Careful readers of all of our Tower Site of the Week visits to southern California all these years may have noticed a pattern: almost all of our tours of Los Angeles-area sites take place in April.
That’s not just because April is usually a congenial time to visit the Southland – after all, almost any time of year finds pleasant weather there – it’s also a question of logistics. Being based on the other end of the country, it’s obviously much easier to work a Los Angeles visit in when we’re already heading west for something else, and of course every April for more than a decade has found us heading west to the NAB Show in Las Vegas.
Over the years, then, we’ve had ample opportunity become enamored as well of the drive from Vegas down to Los Angeles. There’s not much radio to check out on the first half of the drive – just a lot of desert vastness off both sides of the I-15 freeway, interrupted at Baker by a stop for a fresh strawberry shake at the Mad Greek. But the second half of the drive? That’s full of radio, as the desert gives way first to the small town of Barstow and then to the exurban sprawl of the Victor Valley…and then as the freeway heads over the pass into the “Inland Empire” cities of San Bernardino and down toward Riverside. As it happened, our April 2010 trip allowed for some big chunks of time to drive around and see some of the sites in all of those areas.
We start with Barstow, the commercial hub of the high desert. a dusty old railroad town where I-40 meets I-15 – and just north of that interchange and downtown Barstow, we find two small AMs. KIQQ (1310) is the Spanish-language AM up here, running 5000 watts by day and 120 watts by night into a two-tower array that sends most of its power up into the desert to the northeast; talker KSZL (1230) has its nondirectional tower and little studio building just to the west on Radio Road. (Every once in a while, you’ll actually see the building here double as a radio studio somewhere else in a TV show or a movie; it’s just scenic enough and just close enough to Los Angeles to have caught the eye of location scouts, it seems.)
Like any other community its size, Barstow has sprouted plenty of FM signals in the last few decades – there’s the “Highway Radio” group, based out of studios in the Barstow Station tourist stop along I-15, as well as KIQQ’s sister station, KIQQ-FM (103.7 Newberry Springs), and two Dos Costas sister stations to KSZL, rhythmic KDUC (94.3) and regional Mexican KXXZ (95.9), and Radio Lazer’s KBTW (104.5 Lenwood).
Instead of trying to get up to the inhospitable hilltop sites for the Barstow FMs, we headed south on the 15 for another half-hour to Victorville, the desert community that attracted plenty of long-distance commuters seeking lower housing prices in the 1990s. That led to a boom that lined the 15 corridor with shopping centers, filled the dial with local signals and even attracted some big players in the radio industry to expand their clusters out to the Victor Valley.
Clear Channel ended up with a cluster out here that included two AMs (KIXW 960 Apple Valley and KRSX 1590 Victorville) and four FMs (“Kat Country” KATJ 100.7 George, “AC “Y102” KZXY 102.3 Apple Valley, rocker KIXA-FM 106.5 Lucerne Valley and oldies KRSX-FM 105.3 Yermo/Barstow) before selling most of those stations to El Dorado Broadcasting, which operates most of those stations today from the old Clear Channel studios in an office complex south of Victorville and east of the 15 on Hesperia Road.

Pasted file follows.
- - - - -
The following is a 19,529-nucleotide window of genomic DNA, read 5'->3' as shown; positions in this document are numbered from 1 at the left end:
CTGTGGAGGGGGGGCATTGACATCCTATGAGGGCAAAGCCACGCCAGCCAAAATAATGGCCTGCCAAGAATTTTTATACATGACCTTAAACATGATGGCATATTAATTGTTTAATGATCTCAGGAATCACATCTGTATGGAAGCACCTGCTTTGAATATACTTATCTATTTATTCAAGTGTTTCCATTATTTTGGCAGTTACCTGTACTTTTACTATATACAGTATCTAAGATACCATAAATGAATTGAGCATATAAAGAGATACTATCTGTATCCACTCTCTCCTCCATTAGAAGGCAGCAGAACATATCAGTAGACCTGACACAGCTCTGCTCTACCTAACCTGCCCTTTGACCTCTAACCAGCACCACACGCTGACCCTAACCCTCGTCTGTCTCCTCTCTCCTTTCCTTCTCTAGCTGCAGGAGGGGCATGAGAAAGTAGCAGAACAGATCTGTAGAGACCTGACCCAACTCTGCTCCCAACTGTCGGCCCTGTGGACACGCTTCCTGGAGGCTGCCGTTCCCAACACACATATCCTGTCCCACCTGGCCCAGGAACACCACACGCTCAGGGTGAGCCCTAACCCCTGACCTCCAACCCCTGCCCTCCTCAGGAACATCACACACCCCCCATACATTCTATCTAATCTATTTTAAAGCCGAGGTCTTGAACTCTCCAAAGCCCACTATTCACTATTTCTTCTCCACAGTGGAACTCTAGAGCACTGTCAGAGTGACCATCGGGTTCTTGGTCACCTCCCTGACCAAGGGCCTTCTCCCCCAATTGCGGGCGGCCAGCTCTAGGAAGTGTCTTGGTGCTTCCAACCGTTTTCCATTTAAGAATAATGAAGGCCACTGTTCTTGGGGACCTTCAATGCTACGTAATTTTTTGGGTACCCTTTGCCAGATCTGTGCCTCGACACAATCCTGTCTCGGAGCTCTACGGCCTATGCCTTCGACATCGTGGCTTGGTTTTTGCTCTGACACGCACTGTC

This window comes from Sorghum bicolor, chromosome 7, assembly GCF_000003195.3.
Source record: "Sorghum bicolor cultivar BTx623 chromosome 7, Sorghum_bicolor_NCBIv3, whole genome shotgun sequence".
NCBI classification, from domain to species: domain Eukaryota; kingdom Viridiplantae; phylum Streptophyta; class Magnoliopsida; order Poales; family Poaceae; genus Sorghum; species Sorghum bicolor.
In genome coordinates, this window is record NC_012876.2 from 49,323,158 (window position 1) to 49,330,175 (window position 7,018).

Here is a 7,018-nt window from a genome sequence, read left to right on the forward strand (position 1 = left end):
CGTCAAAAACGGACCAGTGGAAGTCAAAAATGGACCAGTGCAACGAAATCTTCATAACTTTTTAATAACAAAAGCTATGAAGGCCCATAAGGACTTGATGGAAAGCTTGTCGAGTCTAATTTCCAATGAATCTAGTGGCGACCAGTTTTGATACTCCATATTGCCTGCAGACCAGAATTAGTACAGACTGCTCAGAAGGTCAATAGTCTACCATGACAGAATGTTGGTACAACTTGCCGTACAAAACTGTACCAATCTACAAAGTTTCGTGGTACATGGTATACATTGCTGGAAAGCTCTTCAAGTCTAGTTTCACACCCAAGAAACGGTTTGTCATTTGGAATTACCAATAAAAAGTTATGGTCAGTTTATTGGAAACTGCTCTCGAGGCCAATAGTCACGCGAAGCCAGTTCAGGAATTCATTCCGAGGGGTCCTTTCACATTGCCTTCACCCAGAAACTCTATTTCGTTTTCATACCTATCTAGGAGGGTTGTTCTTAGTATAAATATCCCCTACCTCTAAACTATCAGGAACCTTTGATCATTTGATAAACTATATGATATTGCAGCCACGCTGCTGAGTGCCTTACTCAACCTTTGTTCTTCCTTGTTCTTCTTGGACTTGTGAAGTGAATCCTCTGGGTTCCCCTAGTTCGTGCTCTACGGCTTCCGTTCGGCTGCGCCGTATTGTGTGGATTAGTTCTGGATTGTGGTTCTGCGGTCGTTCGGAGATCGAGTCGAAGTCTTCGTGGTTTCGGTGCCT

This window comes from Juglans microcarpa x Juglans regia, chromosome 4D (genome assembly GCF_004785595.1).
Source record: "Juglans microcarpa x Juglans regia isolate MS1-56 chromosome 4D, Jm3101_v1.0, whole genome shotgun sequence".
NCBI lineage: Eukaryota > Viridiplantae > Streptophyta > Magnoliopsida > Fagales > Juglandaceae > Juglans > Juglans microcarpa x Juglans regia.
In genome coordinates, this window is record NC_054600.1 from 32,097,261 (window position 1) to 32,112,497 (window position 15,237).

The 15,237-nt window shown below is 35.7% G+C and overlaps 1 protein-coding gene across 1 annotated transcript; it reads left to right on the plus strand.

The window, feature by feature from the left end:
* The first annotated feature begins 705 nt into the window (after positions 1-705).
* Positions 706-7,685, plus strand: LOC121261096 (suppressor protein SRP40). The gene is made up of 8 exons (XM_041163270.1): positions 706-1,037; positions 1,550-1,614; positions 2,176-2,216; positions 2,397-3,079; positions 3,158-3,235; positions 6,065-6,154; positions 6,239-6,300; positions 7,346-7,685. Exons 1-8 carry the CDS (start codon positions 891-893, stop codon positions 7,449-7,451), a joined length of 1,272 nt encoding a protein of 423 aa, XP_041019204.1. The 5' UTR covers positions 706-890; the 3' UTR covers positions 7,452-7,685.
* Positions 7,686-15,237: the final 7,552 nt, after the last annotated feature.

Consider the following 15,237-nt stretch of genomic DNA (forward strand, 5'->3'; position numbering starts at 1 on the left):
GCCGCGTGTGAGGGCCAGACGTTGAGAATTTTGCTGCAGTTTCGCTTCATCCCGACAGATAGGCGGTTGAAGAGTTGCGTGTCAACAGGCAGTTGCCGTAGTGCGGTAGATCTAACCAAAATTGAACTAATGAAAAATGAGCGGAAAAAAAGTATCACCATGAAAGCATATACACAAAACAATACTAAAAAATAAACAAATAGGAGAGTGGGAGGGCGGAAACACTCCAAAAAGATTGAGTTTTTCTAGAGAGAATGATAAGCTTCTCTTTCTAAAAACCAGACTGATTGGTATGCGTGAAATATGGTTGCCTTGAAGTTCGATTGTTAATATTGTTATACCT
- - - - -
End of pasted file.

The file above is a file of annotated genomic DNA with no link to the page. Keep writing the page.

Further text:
CBS Radio ended up here to extend the reach of its San Bernardino country giant, KFRG, which was heard for some years on Victorville satellite outlet KVFG (103.1). By 2010, KVFG was doing ESPN Radio when we drove by its modest studio building, also on Hesperia Road just south of El Dorado. Since then, ESPN has replaced “Stardust 910” standards on KVFG’s sister AM signal, KRAK, and the FM is now classic hits “103.1 the Route.” (This was the path, after all, of Route 66’s approach to the San Bernardino Mountains before dropping into the LA basin and ending at the Pacific Ocean.)
Most of the Victor Valley sprawls out east of the 15, but there’s at least one studio west of the freeway, too. KHIZ-TV (Channel 64) is licensed to Barstow, transmits from a hill north of Victorville, has nominal studio facilities here in northwest Victorville, and tries to serve Los Angeles via the miracle of cable and satellite must-carry. Just down the road from the KHIZ studios, the tower of Victorville’s AM 1590 used to be clearly seen right along the west side of the 15, but the construction of a noise-barrier wall along the freeway a few years back has blocked part of the view. With 500 watts by day and 130 watts at night, the 1590 signal here signed on in 1961 and used to be known as KCIN, KROY and KATJ(AM). It picked up the KRSX calls in part to fend off an unlicensed station in town that was operating on 660 as “Route 66 Radio, KRSX,” circa 2002. (That “Route 66 Radio” operation was a pretty nifty one, actually, playing great oldies with lots of jingles…)